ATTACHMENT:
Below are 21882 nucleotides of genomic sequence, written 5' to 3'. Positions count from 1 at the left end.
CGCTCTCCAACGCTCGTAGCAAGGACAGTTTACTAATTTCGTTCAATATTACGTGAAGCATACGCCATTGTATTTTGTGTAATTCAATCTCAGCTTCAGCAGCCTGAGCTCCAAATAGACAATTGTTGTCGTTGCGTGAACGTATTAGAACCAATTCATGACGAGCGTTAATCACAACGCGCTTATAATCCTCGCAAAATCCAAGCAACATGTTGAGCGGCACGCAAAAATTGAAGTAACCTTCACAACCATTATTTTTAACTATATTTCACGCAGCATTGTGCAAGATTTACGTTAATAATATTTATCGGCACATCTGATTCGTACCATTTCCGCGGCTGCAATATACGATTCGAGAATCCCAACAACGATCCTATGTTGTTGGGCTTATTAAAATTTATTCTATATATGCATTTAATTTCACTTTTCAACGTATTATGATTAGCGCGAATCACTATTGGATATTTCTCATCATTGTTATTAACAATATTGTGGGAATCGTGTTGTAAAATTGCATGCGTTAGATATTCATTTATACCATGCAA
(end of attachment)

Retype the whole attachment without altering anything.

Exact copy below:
Below are 21882 nucleotides of genomic sequence, written 5' to 3'. Positions count from 1 at the left end.
CGCTCTCCAACGCTCGTAGCAAGGACAGTTTACTAATTTCGTTCAATATTACGTGAAGCATACGCCATTGTATTTTGTGTAATTCAATCTCAGCTTCAGCAGCCTGAGCTCCAAATAGACAATTGTTGTCGTTGCGTGAACGTATTAGAACCAATTCATGACGAGCGTTAATCACAACGCGCTTATAATCCTCGCAAAATCCAAGCAACATGTTGAGCGGCACGCAAAAATTGAAGTAACCTTCACAACCATTATTTTTAACTATATTTCACGCAGCATTGTGCAAGATTTACGTTAATAATATTTATCGGCACATCTGATTCGTACCATTTCCGCGGCTGCAATATACGATTCGAGAATCCCAACAACGATCCTATGTTGTTGGGCTTATTAAAATTTATTCTATATATGCATTTAATTTCACTTTTCAACGTATTATGATTAGCGCGAATCACTATTGGATATTTCTCATCATTGTTATTAACAATATTGTGGGAATCGTGTTGTAAAATTGCATGCGTTAGATATTCATTTATACCATGCAA